Native American Treaties with the United States


    In 1887, Congress approved the General Allotment Act, the most important component of the U.S. government’s assimilation program, which was designed to “civilize” American Indians by educating them to be farmers. In order to accomplish this, Congress planned to establish non-public ownership of Indian land by dividing reservations, which were collectively held, and providing each family their own stretch of land.

    In addition to this, by pushing the Native Americans onto limited plots of land, western developers and settlers could purchase the left over territory. The General Allotment Act, also known as the Dawes Act, required that the Indian lands be surveyed and each family be awarded an allotment of between 80 and 160 acres, while unmarried adults received between 40 to 80 acres; the residual territory was to be sold. Congress hoped that the Dawes Act would break up Indian tribes and increase individual enterprise, while trimming the expense of Indian administration and serving up prime land to be purchased by white settlers.

     

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    The Dawes Act proved to be catastrophic for the American Indians; over the next generations they existed under regulations that outlawed their traditional lifestyle and yet didn’t supply the vital resources to support their businesses and families. Splitting the reservations into small parcels of land caused the significant decrease of Indian-owned property. Within thirty years, the people had lost more than two-thirds of the territory that they had controlled before the Dawes Act was enacted in 1887; the majority of the remaining land was sold to white settlers.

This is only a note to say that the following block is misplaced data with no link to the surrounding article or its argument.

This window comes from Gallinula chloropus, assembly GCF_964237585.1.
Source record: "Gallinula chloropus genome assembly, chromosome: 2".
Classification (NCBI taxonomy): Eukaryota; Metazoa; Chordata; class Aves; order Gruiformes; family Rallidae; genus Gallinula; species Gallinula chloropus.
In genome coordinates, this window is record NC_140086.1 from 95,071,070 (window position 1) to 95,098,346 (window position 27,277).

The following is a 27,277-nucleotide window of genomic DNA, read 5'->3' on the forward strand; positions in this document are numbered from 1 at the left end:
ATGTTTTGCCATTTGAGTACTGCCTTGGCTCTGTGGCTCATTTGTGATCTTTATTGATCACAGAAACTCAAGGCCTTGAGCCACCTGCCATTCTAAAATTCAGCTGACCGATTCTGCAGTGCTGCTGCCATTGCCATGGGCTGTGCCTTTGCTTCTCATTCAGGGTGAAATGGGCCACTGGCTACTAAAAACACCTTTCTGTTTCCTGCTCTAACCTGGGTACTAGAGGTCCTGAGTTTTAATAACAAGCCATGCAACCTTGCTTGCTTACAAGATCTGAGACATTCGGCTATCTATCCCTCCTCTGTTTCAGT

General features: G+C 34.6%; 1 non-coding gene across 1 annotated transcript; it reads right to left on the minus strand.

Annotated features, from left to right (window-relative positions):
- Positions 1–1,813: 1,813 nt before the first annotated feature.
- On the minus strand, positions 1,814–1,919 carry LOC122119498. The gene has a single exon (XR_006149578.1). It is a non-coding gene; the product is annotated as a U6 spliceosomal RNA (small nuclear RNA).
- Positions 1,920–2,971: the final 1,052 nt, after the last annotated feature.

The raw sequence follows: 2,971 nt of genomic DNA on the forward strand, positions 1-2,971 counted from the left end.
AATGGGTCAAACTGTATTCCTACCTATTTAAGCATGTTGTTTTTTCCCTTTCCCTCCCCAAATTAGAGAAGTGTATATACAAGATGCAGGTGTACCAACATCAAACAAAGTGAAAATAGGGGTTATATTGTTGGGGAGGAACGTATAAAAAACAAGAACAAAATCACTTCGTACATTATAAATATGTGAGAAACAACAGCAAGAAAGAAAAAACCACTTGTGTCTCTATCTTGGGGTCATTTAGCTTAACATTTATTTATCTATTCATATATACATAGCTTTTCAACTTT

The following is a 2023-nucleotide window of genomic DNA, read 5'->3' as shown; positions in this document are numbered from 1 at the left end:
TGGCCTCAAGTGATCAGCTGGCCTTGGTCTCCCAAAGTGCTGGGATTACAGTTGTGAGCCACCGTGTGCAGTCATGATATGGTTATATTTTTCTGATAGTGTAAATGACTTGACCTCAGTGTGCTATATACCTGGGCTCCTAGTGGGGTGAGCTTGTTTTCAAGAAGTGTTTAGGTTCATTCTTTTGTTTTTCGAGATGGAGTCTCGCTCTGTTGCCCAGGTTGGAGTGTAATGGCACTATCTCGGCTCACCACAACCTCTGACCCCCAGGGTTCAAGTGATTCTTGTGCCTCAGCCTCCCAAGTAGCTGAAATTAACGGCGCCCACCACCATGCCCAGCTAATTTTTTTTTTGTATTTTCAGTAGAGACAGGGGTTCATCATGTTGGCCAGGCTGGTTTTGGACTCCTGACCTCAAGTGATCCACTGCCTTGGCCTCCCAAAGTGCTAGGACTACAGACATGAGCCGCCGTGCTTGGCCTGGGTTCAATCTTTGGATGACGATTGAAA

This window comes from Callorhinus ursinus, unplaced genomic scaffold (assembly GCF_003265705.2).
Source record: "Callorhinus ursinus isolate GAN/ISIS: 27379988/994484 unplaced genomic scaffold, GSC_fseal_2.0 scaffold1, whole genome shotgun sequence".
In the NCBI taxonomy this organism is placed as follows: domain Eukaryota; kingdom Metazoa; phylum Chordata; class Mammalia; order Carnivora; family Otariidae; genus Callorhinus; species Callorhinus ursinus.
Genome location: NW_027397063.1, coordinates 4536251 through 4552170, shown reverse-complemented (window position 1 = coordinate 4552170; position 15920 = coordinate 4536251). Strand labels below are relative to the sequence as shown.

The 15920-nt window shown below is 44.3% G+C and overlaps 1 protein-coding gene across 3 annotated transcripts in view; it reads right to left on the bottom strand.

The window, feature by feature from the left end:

Usually, Native Americans were duped out of their allotments or were forced to sell their land in order to pay bills and take care of their own families. Consequently, the Indians were not “Americanized” and were routinely unable to become self-supporting farmers or ranchers, like the creators of the Act had anticipated. It also produced resentment among Indians toward the U.S. government, as the allotment process often ruined land that was the spiritual and cultural hub of their days.

     

    Native American Culture


    Between 1850 and 1900, life for Native Americans changed significantly. Through U.S. government policies, American Indians were forced from their living spaces as their native lands were parceled out. The Plains, which they had previously roamed without restriction, were now inhabited with white settlers.

     

    The Upshot of the Indian Wars


    Over these years the Indians had been cheated out of their land, food and way of living, as the “” government’s Indian plans forced them on to reservations and tried to “Americanize” them. Many American Indian bands didn’t make it through relocation, assimilation and military defeat; by 1890 the Native American population was reduced to fewer than 250,000 persons. Thanks to decades of discriminatory and corrupt policies instituted by the United States government between 1850 and 1900, life for the American Indians was changed permanently.